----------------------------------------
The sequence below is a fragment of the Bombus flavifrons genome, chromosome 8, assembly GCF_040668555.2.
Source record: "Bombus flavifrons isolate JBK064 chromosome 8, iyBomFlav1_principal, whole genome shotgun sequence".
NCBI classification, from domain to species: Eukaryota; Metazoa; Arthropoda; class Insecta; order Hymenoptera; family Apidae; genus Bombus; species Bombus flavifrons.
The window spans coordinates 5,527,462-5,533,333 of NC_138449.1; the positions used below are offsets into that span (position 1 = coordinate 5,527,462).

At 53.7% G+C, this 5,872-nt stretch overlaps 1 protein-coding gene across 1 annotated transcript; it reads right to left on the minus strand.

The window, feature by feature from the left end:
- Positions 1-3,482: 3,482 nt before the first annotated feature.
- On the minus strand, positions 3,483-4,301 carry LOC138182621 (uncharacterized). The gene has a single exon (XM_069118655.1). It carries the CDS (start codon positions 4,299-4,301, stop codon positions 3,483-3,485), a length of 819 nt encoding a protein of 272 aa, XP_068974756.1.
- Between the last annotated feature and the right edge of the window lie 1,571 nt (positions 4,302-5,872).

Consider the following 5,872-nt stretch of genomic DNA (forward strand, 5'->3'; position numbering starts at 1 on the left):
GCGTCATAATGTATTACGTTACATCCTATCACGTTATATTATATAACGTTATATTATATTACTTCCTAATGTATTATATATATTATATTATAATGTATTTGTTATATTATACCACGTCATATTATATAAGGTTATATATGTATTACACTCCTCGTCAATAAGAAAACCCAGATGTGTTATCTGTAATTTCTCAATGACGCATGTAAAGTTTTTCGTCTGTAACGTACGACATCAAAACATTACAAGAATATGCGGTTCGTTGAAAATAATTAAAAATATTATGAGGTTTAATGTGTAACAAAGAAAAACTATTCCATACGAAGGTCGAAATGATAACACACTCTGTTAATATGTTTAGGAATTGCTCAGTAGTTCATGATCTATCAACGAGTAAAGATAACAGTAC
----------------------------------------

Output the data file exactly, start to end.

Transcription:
The sequence below is a fragment of the Bombus flavifrons genome, chromosome 8, assembly GCF_040668555.2.
Source record: "Bombus flavifrons isolate JBK064 chromosome 8, iyBomFlav1_principal, whole genome shotgun sequence".
NCBI classification, from domain to species: Eukaryota; Metazoa; Arthropoda; class Insecta; order Hymenoptera; family Apidae; genus Bombus; species Bombus flavifrons.
The window spans coordinates 5,527,462-5,533,333 of NC_138449.1; the positions used below are offsets into that span (position 1 = coordinate 5,527,462).

At 53.7% G+C, this 5,872-nt stretch overlaps 1 protein-coding gene across 1 annotated transcript; it reads right to left on the minus strand.

The window, feature by feature from the left end:
- Positions 1-3,482: 3,482 nt before the first annotated feature.
- On the minus strand, positions 3,483-4,301 carry LOC138182621 (uncharacterized). The gene has a single exon (XM_069118655.1). It carries the CDS (start codon positions 4,299-4,301, stop codon positions 3,483-3,485), a length of 819 nt encoding a protein of 272 aa, XP_068974756.1.
- Between the last annotated feature and the right edge of the window lie 1,571 nt (positions 4,302-5,872).

Consider the following 5,872-nt stretch of genomic DNA (forward strand, 5'->3'; position numbering starts at 1 on the left):
GCGTCATAATGTATTACGTTACATCCTATCACGTTATATTATATAACGTTATATTATATTACTTCCTAATGTATTATATATATTATATTATAATGTATTTGTTATATTATACCACGTCATATTATATAAGGTTATATATGTATTACACTCCTCGTCAATAAGAAAACCCAGATGTGTTATCTGTAATTTCTCAATGACGCATGTAAAGTTTTTCGTCTGTAACGTACGACATCAAAACATTACAAGAATATGCGGTTCGTTGAAAATAATTAAAAATATTATGAGGTTTAATGTGTAACAAAGAAAAACTATTCCATACGAAGGTCGAAATGATAACACACTCTGTTAATATGTTTAGGAATTGCTCAGTAGTTCATGATCTATCAACGAGTAAAGATAACAGTAC